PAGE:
People suffering from depression may be aging faster than other people, according to a new study from the Netherlands.
In the study of about 1,900 people who had major depressive disorders at some point during their lives, along with 500 people who had not had depression, researchers measured the length of cell structures called telomeres, which are "caps" at the end of chromosomes that protect the DNA during cell division. Normally, telomeres shorten slightly each time cells divide, and their length is thought to be an index of a cell's aging.
The researchers found telomeres were shorter in people who had experienced depression compared with people in the control group. This suggests cellular aging in people with depression is accelerated by several years, the researchers said.
The severity of a person's depression, as well as a longer duration of symptoms were linked with shorter telomere length, and the results held after controlling for weight, smoking, drinking and several other factors that may contribute to aging, according to the study published today (Nov. 12) in the journal Molecular Psychiatry.
"Psychological distress, as experienced by depressed persons, has a large, detrimental impact on the 'wear and tear' of a person's body, resulting in accelerated biological aging," said study author Josine Verhoeven, a researcher at the Free University in Amsterdam.
"The findings might help explain the variety of health complaints often experienced by people with major depression," Verhoeven said. [8 Tips for Healthy Aging]
Studies have shown that people with depression are at increased risk for diseases that tend to come with aging — for example, dementia, cancer and type 2 diabetes — even when health and lifestyle factors are taken into account. This has raised the question whether depression accelerates aging.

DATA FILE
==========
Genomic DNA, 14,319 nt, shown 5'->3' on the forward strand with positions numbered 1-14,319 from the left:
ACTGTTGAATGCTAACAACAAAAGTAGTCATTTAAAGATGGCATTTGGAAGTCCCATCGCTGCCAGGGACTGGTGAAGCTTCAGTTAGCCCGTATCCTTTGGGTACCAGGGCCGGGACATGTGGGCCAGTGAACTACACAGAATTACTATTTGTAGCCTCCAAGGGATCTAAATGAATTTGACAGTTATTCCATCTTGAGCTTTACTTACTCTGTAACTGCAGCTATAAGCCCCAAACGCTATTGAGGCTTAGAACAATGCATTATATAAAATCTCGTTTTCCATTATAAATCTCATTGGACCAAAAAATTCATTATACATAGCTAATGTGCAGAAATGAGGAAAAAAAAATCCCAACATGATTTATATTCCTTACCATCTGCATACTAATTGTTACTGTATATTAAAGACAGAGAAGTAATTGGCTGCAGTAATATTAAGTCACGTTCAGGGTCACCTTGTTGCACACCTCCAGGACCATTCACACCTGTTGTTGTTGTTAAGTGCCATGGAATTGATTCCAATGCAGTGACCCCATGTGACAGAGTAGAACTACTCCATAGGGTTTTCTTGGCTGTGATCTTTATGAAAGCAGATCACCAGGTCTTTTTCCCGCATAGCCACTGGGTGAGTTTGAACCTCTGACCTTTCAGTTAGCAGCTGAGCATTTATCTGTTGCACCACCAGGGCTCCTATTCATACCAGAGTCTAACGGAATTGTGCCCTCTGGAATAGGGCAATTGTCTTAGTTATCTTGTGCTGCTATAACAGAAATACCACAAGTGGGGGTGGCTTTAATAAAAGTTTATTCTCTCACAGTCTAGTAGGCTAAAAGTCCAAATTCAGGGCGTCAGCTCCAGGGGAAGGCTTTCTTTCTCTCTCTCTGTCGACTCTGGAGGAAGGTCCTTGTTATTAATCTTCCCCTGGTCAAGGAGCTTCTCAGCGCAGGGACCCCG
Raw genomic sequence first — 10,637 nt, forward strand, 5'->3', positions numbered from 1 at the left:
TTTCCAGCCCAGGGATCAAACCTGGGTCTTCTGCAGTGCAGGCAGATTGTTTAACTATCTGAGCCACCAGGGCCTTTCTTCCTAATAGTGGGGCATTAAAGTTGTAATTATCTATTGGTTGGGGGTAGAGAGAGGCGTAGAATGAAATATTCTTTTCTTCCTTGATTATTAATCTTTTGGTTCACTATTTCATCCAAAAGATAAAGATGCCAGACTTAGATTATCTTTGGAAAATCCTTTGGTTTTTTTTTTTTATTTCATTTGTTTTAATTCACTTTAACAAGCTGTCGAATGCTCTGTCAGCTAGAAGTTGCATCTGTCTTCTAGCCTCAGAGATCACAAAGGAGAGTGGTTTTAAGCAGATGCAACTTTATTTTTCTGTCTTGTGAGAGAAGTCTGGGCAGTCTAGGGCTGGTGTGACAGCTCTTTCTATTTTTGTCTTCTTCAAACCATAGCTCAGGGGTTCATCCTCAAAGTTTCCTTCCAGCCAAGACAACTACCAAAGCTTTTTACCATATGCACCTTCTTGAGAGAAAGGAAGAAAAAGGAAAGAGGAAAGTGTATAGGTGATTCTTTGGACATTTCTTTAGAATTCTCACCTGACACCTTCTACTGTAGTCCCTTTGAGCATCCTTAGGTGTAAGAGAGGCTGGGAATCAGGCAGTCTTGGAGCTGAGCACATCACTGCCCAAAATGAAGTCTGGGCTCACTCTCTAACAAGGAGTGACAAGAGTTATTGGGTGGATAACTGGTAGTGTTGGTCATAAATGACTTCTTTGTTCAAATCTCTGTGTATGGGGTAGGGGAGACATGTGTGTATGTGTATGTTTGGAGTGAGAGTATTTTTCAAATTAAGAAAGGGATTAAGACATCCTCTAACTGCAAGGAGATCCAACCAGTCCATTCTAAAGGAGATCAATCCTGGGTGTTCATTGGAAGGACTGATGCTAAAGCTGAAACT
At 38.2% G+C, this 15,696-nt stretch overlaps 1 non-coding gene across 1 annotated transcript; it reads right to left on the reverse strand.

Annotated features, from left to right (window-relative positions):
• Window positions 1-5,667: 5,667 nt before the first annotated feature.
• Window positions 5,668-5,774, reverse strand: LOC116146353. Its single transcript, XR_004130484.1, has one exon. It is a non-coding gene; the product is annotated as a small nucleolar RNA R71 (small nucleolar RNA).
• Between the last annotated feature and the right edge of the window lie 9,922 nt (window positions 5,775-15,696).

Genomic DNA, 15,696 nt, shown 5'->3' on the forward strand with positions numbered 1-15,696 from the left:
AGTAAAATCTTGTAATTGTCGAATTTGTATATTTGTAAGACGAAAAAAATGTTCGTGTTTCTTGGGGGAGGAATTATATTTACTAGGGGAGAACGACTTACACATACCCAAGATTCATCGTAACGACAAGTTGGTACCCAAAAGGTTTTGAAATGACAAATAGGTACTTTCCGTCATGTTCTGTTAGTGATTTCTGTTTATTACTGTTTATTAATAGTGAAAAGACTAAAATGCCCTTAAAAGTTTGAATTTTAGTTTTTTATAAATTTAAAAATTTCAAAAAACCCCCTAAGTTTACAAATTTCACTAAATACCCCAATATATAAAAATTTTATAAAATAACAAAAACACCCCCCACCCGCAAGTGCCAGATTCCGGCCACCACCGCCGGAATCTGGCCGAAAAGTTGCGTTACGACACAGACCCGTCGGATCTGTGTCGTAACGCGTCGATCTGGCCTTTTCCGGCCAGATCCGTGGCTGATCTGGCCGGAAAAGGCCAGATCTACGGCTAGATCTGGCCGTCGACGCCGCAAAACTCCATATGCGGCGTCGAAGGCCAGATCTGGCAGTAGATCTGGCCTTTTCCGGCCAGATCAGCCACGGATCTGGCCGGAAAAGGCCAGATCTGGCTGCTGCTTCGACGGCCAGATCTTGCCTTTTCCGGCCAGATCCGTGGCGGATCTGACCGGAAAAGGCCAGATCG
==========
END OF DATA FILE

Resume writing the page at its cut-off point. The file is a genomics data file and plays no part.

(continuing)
The length of telomeres is measured in terms of their number of DNA building blocks, called base pairs (bp). In the study, the telomeres in healthy people were about 5,540 bp long on average, whereas people with depression had telomeres about 5,460 bp long.
The study participants ranged in age from 18 to 65. In line with previous studies, the researchers found that with each year of age, telomeres shortened by 14 bp, on average.
The researchers showed an association, but not a cause-and-effect relationship between depression and shorter telomeres. It is possible that some other factor, such as a genetic vulnerability, underlies both, the researchers said.
It is also possible that telomere shortening is a consequence of impairment in the body's stress system.
"An important question remains whether this aging process can be reversed," the researchers said in their study. An enzyme called telomerase elongates telomeres by adding nucleotides to the end of chromosomes, and its possible that lifestyle changes could increase the activity of telomerase, thereby lengthening telomeres, Verhoeven said.
"A healthy lifestyle, such as enough physical exercise, not smoking and a healthy diet, might be of even greater importance in depressed individuals than it is in the non-depressed," she said.